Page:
Why would the broker know where the seller is prepared to go?? Things change on a monthly basis, I was contacted by a guy here in Spain regarding a boat he has had for sale for the last 6 months, the boat did not suit our needs but we have stayed in touch and met a few times!! He sold this boat 3 weeks ago for 40% less than the price he put to us, why? well, he told me he could just not afford the mooring and maintanance anymore! The Broker told him that he could have sold the boat 6 months ago at this price, he asked the broker why he had not told him that, the broker replied he did not realize the guy was so keen to sell...........A broker wont know the ins and outs of a sellers everyday life which can be changing on a monthly basis......I would think a seller would not want the broker to know everything anyway!! Again, I would not be prepared to pay 10% to anyone just to ask if a boat that I liked the look of would go for less than the listed price or if the seller was flexible! I would have thought most sellers who have had a boat on the market for a while would want to hear from the broker of ANY enquiries made about thier boat, these would be greatly reduced in my opinion by brokers asking anyone enquiring about a boat price for a 10% deposit!!

I serious doubt the seller was prepared to take 40% less six months before. If he was he sure as hell should have told the broker! Wouldn't you be letting the broker know something like that? Sounds like the seller was in a bind, wanted a lot more but couldn't hang on due to financial problems and finally gave in.

Vasco 08-07-2011 04:52

Re: US Practise of Deposit With Boat Purchase
 
Quote:

Originally Posted by pablothesailor (Post 724227)
Guys, it is clear there are plenty on this forum that are either Brokers or have connections with Brokers!! So here is a clear message to all of you; we are shopping and will buy within the next 12 months, YES, we may call you to enquire about a boat, NO, we wont send you 10% to ask you about a boat or what purchase price might be acceptable! Cant be clearer than that, take it.....or leave it!! Again, a message to you if you are a seller, make sure you fuly understnd how the broker will work for you, it could well cost you a sale! If this 10% is standard practice in the USA (its not here in Spain as I checked with a broker here last night) with brokers then we will remove you from areas of interest to us!

I'd be very interested if, when you do buy a boat, you come back and tell us how it worked out for you. You can't even buy a used car from a dealer without a deposit with the offer.

The offer (with a deposit) is the usual starting point for negotiating a final sale price. With any high ticket item, there usually is negotiating, a deposit with the offer shows you are a serious buyer.

Vasco 08-07-2011 05:05

Re: US Practise of Deposit With Boat Purchase
 
Just as an aside, everyone says it's a buyers market but all I see is buyers on various sites complaining about not being able to buy a boat. What's the story here. It seems the sellers don't realize that it's a buyers market. :)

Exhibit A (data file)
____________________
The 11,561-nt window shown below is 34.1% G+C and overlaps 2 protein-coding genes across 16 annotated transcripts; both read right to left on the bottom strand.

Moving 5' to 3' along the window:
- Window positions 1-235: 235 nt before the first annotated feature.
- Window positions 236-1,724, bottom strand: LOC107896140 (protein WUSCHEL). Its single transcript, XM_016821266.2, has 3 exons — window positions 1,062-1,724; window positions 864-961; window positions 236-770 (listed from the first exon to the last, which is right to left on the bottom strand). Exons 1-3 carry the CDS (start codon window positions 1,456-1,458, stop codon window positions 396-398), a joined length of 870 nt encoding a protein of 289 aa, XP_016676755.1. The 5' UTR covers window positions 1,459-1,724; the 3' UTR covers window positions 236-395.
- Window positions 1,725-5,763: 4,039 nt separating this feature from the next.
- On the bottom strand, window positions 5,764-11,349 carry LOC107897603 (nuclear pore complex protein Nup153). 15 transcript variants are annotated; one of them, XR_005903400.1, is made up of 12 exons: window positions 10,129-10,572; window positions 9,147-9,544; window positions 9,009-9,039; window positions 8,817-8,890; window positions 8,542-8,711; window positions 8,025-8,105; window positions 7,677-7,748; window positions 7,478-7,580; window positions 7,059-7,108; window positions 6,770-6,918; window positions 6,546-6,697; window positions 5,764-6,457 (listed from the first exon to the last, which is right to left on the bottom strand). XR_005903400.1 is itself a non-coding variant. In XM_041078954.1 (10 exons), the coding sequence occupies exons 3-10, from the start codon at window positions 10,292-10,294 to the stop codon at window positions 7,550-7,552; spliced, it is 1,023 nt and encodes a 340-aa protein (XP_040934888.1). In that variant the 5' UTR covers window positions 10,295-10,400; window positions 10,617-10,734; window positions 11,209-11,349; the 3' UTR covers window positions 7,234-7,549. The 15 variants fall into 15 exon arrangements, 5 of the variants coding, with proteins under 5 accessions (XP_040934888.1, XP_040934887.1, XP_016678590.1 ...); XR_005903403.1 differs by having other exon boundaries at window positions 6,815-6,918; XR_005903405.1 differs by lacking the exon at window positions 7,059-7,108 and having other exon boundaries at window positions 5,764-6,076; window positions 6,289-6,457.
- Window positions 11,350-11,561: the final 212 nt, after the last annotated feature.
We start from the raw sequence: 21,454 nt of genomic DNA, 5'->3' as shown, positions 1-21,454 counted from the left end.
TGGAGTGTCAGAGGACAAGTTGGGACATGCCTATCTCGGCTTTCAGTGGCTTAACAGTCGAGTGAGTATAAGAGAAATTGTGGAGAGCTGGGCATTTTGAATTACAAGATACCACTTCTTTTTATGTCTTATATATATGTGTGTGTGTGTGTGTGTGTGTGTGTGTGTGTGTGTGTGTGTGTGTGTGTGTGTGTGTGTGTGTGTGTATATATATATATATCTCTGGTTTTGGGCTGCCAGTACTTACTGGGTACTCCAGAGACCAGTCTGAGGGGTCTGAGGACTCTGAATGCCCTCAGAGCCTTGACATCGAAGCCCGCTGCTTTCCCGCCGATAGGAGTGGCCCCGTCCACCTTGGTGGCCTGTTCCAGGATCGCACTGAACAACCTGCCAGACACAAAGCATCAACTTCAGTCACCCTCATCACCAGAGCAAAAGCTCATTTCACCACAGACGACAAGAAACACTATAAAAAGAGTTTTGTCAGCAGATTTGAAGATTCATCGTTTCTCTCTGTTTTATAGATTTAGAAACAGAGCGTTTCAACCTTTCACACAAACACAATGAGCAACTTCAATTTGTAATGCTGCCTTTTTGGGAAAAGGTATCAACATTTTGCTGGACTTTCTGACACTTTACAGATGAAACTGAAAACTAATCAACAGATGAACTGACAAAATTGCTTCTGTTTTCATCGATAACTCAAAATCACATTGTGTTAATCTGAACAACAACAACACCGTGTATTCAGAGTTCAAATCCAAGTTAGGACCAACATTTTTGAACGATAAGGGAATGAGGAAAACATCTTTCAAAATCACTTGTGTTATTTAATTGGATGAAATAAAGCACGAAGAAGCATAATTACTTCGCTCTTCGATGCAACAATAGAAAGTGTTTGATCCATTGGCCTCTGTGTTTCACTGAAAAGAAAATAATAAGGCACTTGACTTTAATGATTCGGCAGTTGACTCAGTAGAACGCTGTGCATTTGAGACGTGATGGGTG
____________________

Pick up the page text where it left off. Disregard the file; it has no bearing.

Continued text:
savoir 08-07-2011 05:30

Re: US Practise of Deposit With Boat Purchase
 
I have been on the receiving end of this ******** twice. I paid two deposits, both offers were rejected and I finished up with no boat. I don't mind saying the whole business pissed me off no end.

It all cost me $600 in bank fees to move that money around and for what ?

Bloody nothing !

I'm a big boy and can handle rejection. If someone else comes in over the top with a bigger offer during the few days while I'm negotiating then good luck to them. On a boat that has been on the market for a year I'll take me chances.

offline 08-07-2011 05:38

Re: US Practise of Deposit With Boat Purchase
 
Quote:

Originally Posted by Vasco (Post 724267)
Just as an aside, everyone says it's a buyers market but all I see is buyers on various sites complaining about not being able to buy a boat. What's the story here. It seems the sellers don't realize that it's a buyers market. :)

I think many sellers realize this and are willing to be very reasonable. After all they are the ones paying for the boats, dockage/storage, maintenance, insurance and the myriad of other costs every month... But there are other factors as well that are complicating the buying process. Some of these idiots are brokers, some are sellers, some are the buyers and let's not leave out the banks.

For example: Our plan is to move up to another older larger boat for a couple of years before we purchase a large catamaran. The problem that we are finding is that most of the boats we are looking at are in the $80 - 120K range and I have yet to find a financing source that is willing to follow through and close a loan on an older boat.. I can finance a new boat all I want just not older.. There is a separate thread on this here elsewhere.